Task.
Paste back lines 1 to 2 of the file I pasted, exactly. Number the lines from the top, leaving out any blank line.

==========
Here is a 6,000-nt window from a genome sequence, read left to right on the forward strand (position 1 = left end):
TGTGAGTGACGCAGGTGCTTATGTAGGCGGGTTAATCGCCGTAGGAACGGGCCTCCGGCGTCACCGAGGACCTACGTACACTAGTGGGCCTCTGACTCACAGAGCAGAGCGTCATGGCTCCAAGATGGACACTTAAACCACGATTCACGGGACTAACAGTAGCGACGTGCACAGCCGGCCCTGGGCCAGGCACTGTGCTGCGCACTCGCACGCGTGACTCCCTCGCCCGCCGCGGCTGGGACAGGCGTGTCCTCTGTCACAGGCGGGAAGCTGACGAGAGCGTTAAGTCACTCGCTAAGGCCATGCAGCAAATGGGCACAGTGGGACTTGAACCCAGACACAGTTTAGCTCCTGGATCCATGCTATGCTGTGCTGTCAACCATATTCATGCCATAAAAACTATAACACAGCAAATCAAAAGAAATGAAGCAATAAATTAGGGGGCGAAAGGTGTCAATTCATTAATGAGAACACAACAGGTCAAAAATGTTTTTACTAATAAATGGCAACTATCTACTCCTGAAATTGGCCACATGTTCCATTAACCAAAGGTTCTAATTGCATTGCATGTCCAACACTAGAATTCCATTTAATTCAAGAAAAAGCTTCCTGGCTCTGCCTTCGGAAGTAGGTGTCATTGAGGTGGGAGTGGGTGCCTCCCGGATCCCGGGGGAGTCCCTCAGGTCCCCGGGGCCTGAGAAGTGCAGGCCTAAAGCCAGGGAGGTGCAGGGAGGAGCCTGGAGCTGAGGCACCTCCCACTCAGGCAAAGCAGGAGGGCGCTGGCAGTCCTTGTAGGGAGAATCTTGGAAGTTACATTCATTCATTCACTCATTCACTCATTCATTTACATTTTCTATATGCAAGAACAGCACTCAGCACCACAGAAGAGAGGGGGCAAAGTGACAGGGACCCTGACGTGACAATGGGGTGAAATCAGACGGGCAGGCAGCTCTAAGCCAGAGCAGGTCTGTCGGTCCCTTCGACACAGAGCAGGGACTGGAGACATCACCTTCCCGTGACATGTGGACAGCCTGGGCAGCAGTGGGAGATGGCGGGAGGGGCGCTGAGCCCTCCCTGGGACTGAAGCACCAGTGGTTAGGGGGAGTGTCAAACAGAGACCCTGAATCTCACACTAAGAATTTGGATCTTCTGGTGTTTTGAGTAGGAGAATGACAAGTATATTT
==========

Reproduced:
Here is a 6,000-nt window from a genome sequence, read left to right on the forward strand (position 1 = left end):
TGTGAGTGACGCAGGTGCTTATGTAGGCGGGTTAATCGCCGTAGGAACGGGCCTCCGGCGTCACCGAGGACCTACGTACACTAGTGGGCCTCTGACTCACAGAGCAGAGCGTCATGGCTCCAAGATGGACACTTAAACCACGATTCACGGGACTAACAGTAGCGACGTGCACAGCCGGCCCTGGGCCAGGCACTGTGCTGCGCACTCGCACGCGTGACTCCCTCGCCCGCCGCGGCTGGGACAGGCGTGTCCTCTGTCACAGGCGGGAAGCTGACGAGAGCGTTAAGTCACTCGCTAAGGCCATGCAGCAAATGGGCACAGTGGGACTTGAACCCAGACACAGTTTAGCTCCTGGATCCATGCTATGCTGTGCTGTCAACCATATTCATGCCATAAAAACTATAACACAGCAAATCAAAAGAAATGAAGCAATAAATTAGGGGGCGAAAGGTGTCAATTCATTAATGAGAACACAACAGGTCAAAAATGTTTTTACTAATAAATGGCAACTATCTACTCCTGAAATTGGCCACATGTTCCATTAACCAAAGGTTCTAATTGCATTGCATGTCCAACACTAGAATTCCATTTAATTCAAGAAAAAGCTTCCTGGCTCTGCCTTCGGAAGTAGGTGTCATTGAGGTGGGAGTGGGTGCCTCCCGGATCCCGGGGGAGTCCCTCAGGTCCCCGGGGCCTGAGAAGTGCAGGCCTAAAGCCAGGGAGGTGCAGGGAGGAGCCTGGAGCTGAGGCACCTCCCACTCAGGCAAAGCAGGAGGGCGCTGGCAGTCCTTGTAGGGAGAATCTTGGAAGTTACATTCATTCATTCACTCATTCACTCATTCATTTACATTTTCTATATGCAAGAACAGCACTCAGCACCACAGAAGAGAGGGGGCAAAGTGACAGGGACCCTGACGTGACAATGGGGTGAAATCAGACGGGCAGGCAGCTCTAAGCCAGAGCAGGTCTGTCGGTCCCTTCGACACAGAGCAGGGACTGGAGACATCACCTTCCCGTGACATGTGGACAGCCTGGGCAGCAGTGGGAGATGGCGGGAGGGGCGCTGAGCCCTCCCTGGGACTGAAGCACCAGTGGTTAGGGGGAGTGTCAAACAGAGACCCTGAATCTCACACTAAGAATTTGGATCTTCTGGTGTTTTGAGTAGGAGAATGACAAGTATATTT